TOP 500 REVIEWERon 12 September 2013
One of the key events of the decades leading up to William of Normandy's transformation from Bastard to Conqueror was the slaughter of Danish settlers by the citizens of English towns, incited by King Aethelred, on St Brice's Day in 1002. This massacre, or rather the crisis that provoked it, lies at the heart of Shadow on the Crown. But, refreshingly and completely effectively, the tale is told not from the point of view of soldiers or kings, although we watch their actions, but from that of Aethelred's second wife and only queen, Emma of Normandy.
England at the turn of the 11th century was no easy to place to be, what with the constant threat of invading armies from the north and south, the drain of paying off Danes to stay away, and rivalry closer to home, especially between Wessex and Mercia, but also even within families, between brothers. If you were a woman then it would have been especially hard. A discarded wife or an unwanted daughter or niece could simply disappear from the historical record, consigned to a convent at best but quite possibly to a far worse fate. Emma, a child, is sent far from home, married to Aethelred, an aggressive, harried man, a king, many years her senior, and becomes stepmother to a host of strong sons, all of whom would be displaced if she were to bear a son. Unusually for a queen, Emma prays for a daughter.
The hostility between Wessex and Mercia is manifested in the novel by the rivalry between Emma and the young beauty Elgiva, daughter of the house of Mercia, whose sole mission is to enchant Aethelred or one of his sons into her bed. Her father might label her a whore for it but he has no hesitation in pushing her on. Emma, and any son she might bear, stands in the way of Elgiva's ambitions.
Through it all, with head held high, stands Emma - she is a remarkable woman, brave and kind, clever and loyal. She has to endure a great deal, from her brute of a husband and from herself - it doesn't pay to love where she shouldn't. Patricia Bracewell doesn't romanticise Emma at all. This is a believable, real young woman, living a thousand years away.
Shadow on the Crown is a wonderful novel - luxurious, evocative yet dark. Its descriptions of buildings and places, mostly now lost over the last thousand years, brings this time to life. The novel is packed with historical details. We see glimpses of Roman remains, the founding of new towns and the establishment of abbeys, some of which survive. There are battles, raids and skirmishes in towns with familiar names. The massacre itself is described as it happened, probably most famously, in Oxford. When the Danes attack the southern towns, even threatening Winchester, Patricia Bracewell conjures up images of an England that is mysterious and dangerous. There is plenty of action, with Emma and Elgiva sometimes at the heart of it. The brutality of the Danes and those who opposed them is presented full on. In a raid, women were treated worse than beasts. Both Emma and Elgiva are on the frontline.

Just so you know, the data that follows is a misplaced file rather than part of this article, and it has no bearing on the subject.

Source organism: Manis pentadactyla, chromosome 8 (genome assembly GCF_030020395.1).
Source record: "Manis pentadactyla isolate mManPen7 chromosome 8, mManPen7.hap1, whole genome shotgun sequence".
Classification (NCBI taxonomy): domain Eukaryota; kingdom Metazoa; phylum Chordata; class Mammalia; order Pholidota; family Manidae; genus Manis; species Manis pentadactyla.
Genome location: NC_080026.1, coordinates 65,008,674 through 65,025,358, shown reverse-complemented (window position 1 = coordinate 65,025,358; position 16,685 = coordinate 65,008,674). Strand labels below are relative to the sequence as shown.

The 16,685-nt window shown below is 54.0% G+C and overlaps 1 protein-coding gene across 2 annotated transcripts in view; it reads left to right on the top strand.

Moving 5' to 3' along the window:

Mixed with the military action are scenes of an uneasy domesticity as Emma copes with her lot. There are also glimpses of the superstitions of the day - the actions of several key players are influenced by prophecy. Apart from the women of the novel, much time is spent with Aethelred and his sons, especially Athelstan, and their influence over everything that Emma does or thinks is immense. Despite being queen, she is mostly powerless but it is fascinating to watch her slow infiltration into the consciousness (I would hesitate to go as far as say affections) of the men about her. I found it difficult, though, to feel anything but dislike for Elgiva and her family.
As an Oxfordian, it was very enjoyable to learn more about some familiar areas of the city and its outskirts - for instance, Emma gave birth to her son just a handful of miles away from me in the village of Islip.
Emma's known to history largely as the mother of Edward the Confessor, she was also the wife of more than one king. She's the perfect subject for a novel, as is the time it's set in. By the end of the book, I was enamoured by our heroine and delighted to discover there will be two more novels. I would most certainly recommend Shadow on the Crown to all readers of medieval historical fiction, male or female. It is brilliantly done and written with great feeling for the time and people.
I must also mention how beautiful the (UK) hardback is, with its blue and gold. The font, likewise, is gorgeous. I'm grateful for the review copy.